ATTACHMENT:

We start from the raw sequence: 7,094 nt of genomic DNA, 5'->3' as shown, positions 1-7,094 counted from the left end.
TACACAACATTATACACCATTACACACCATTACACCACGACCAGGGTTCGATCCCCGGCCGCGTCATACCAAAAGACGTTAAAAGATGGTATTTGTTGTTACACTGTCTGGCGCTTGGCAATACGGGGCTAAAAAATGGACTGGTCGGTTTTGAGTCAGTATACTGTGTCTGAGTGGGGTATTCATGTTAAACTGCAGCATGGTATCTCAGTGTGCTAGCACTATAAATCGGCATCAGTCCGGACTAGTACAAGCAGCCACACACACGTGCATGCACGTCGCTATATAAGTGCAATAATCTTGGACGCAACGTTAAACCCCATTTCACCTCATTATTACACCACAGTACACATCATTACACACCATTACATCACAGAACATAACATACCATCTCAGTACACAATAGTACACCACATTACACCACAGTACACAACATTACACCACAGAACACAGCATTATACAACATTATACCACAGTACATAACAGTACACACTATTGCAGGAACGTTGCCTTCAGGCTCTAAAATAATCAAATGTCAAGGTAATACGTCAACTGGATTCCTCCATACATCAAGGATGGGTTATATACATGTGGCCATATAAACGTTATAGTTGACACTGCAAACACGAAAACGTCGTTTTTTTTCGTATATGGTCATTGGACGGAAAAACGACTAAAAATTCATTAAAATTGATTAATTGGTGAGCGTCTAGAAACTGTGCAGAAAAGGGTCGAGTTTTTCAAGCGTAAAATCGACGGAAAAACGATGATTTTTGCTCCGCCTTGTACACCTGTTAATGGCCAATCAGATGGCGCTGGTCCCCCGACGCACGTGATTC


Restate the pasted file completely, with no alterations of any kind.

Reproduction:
We start from the raw sequence: 7,094 nt of genomic DNA, 5'->3' as shown, positions 1-7,094 counted from the left end.
TACACAACATTATACACCATTACACACCATTACACCACGACCAGGGTTCGATCCCCGGCCGCGTCATACCAAAAGACGTTAAAAGATGGTATTTGTTGTTACACTGTCTGGCGCTTGGCAATACGGGGCTAAAAAATGGACTGGTCGGTTTTGAGTCAGTATACTGTGTCTGAGTGGGGTATTCATGTTAAACTGCAGCATGGTATCTCAGTGTGCTAGCACTATAAATCGGCATCAGTCCGGACTAGTACAAGCAGCCACACACACGTGCATGCACGTCGCTATATAAGTGCAATAATCTTGGACGCAACGTTAAACCCCATTTCACCTCATTATTACACCACAGTACACATCATTACACACCATTACATCACAGAACATAACATACCATCTCAGTACACAATAGTACACCACATTACACCACAGTACACAACATTACACCACAGAACACAGCATTATACAACATTATACCACAGTACATAACAGTACACACTATTGCAGGAACGTTGCCTTCAGGCTCTAAAATAATCAAATGTCAAGGTAATACGTCAACTGGATTCCTCCATACATCAAGGATGGGTTATATACATGTGGCCATATAAACGTTATAGTTGACACTGCAAACACGAAAACGTCGTTTTTTTTCGTATATGGTCATTGGACGGAAAAACGACTAAAAATTCATTAAAATTGATTAATTGGTGAGCGTCTAGAAACTGTGCAGAAAAGGGTCGAGTTTTTCAAGCGTAAAATCGACGGAAAAACGATGATTTTTGCTCCGCCTTGTACACCTGTTAATGGCCAATCAGATGGCGCTGGTCCCCCGACGCACGTGATTC